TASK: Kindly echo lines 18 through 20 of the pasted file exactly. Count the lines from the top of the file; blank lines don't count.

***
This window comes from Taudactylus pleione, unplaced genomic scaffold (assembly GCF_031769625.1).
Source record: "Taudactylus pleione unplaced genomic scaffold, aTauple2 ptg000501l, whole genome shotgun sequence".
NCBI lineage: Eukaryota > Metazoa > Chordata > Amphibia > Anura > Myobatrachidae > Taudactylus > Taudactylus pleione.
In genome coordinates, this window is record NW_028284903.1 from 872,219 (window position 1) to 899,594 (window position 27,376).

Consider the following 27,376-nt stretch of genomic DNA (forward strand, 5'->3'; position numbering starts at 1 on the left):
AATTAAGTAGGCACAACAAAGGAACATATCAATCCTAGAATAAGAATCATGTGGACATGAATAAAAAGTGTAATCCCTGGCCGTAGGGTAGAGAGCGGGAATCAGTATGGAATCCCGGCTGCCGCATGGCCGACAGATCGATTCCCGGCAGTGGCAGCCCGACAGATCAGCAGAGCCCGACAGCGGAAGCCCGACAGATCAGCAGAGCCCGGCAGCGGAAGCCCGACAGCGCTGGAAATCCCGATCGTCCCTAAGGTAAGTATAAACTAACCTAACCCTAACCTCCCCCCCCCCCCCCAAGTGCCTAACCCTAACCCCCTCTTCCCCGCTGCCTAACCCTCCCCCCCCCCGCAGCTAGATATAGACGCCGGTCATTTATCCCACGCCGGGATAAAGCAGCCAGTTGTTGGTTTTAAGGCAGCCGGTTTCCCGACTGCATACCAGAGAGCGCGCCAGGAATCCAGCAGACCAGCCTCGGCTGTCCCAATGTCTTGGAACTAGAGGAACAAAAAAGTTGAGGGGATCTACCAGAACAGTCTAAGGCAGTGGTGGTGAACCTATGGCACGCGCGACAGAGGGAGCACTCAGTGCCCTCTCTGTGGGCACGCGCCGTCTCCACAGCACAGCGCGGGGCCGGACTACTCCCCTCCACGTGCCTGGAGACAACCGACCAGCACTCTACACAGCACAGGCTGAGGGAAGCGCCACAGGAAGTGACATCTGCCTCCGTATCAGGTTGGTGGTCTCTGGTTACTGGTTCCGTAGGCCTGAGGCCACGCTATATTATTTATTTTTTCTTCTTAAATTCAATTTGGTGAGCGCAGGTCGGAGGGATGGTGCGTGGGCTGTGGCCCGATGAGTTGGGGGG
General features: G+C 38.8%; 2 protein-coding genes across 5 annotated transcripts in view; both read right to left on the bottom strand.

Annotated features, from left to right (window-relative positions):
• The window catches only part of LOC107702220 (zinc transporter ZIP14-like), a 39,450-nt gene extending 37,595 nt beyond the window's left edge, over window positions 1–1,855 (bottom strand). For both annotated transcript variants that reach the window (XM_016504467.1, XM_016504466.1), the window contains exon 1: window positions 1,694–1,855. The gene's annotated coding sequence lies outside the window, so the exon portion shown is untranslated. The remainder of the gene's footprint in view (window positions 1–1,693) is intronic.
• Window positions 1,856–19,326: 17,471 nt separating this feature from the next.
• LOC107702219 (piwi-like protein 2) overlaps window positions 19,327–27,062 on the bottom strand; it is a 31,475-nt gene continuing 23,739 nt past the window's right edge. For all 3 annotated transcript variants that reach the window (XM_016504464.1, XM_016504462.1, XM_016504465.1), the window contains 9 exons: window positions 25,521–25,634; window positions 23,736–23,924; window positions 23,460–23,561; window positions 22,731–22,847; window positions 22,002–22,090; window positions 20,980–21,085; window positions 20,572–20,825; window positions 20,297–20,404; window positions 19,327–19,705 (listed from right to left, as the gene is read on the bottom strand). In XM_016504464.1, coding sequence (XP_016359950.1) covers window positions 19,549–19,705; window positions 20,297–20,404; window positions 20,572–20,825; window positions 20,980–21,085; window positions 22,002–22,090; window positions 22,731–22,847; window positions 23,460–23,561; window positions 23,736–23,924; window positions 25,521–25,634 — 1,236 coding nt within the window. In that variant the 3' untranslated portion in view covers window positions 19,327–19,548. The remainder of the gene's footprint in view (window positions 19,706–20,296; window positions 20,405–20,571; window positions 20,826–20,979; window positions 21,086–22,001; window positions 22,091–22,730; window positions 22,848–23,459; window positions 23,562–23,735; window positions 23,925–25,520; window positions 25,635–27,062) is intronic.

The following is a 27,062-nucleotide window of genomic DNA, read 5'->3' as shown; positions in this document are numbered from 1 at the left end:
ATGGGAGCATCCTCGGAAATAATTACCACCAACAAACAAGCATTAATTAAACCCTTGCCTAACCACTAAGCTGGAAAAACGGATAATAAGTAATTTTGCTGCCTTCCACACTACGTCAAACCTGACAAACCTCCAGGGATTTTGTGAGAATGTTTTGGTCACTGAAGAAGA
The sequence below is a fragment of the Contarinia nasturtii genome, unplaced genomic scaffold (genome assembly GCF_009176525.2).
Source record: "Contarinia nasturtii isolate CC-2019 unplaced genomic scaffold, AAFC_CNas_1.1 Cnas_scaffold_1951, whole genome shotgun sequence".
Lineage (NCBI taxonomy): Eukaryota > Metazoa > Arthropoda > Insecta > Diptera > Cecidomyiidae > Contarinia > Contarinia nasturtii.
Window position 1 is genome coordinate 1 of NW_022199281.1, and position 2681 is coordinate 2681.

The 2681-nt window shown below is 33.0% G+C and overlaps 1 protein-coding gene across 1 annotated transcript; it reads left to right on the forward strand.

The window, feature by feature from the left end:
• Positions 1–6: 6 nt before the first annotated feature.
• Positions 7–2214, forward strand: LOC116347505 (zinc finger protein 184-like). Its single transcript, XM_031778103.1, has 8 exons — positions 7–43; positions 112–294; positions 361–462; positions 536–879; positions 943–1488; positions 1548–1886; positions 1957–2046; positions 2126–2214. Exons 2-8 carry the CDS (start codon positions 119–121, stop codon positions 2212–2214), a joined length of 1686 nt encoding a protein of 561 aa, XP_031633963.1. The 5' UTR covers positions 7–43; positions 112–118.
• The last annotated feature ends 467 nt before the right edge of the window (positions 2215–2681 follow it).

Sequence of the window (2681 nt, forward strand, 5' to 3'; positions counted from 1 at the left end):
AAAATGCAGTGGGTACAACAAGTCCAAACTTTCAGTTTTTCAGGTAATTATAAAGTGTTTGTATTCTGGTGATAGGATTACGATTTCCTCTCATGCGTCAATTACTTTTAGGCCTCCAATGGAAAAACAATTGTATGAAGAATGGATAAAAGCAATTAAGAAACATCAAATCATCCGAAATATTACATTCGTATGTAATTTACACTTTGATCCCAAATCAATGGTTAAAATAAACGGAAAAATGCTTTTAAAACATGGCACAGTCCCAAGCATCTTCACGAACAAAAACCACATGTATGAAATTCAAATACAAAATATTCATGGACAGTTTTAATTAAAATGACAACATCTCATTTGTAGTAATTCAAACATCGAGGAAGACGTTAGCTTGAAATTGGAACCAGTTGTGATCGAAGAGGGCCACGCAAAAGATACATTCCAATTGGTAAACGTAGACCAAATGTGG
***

The 2681-nt window shown below is 33.0% G+C and overlaps 1 protein-coding gene across 1 annotated transcript; it reads left to right on the forward strand.

The window, feature by feature from the left end:
• Positions 1–6: 6 nt before the first annotated feature.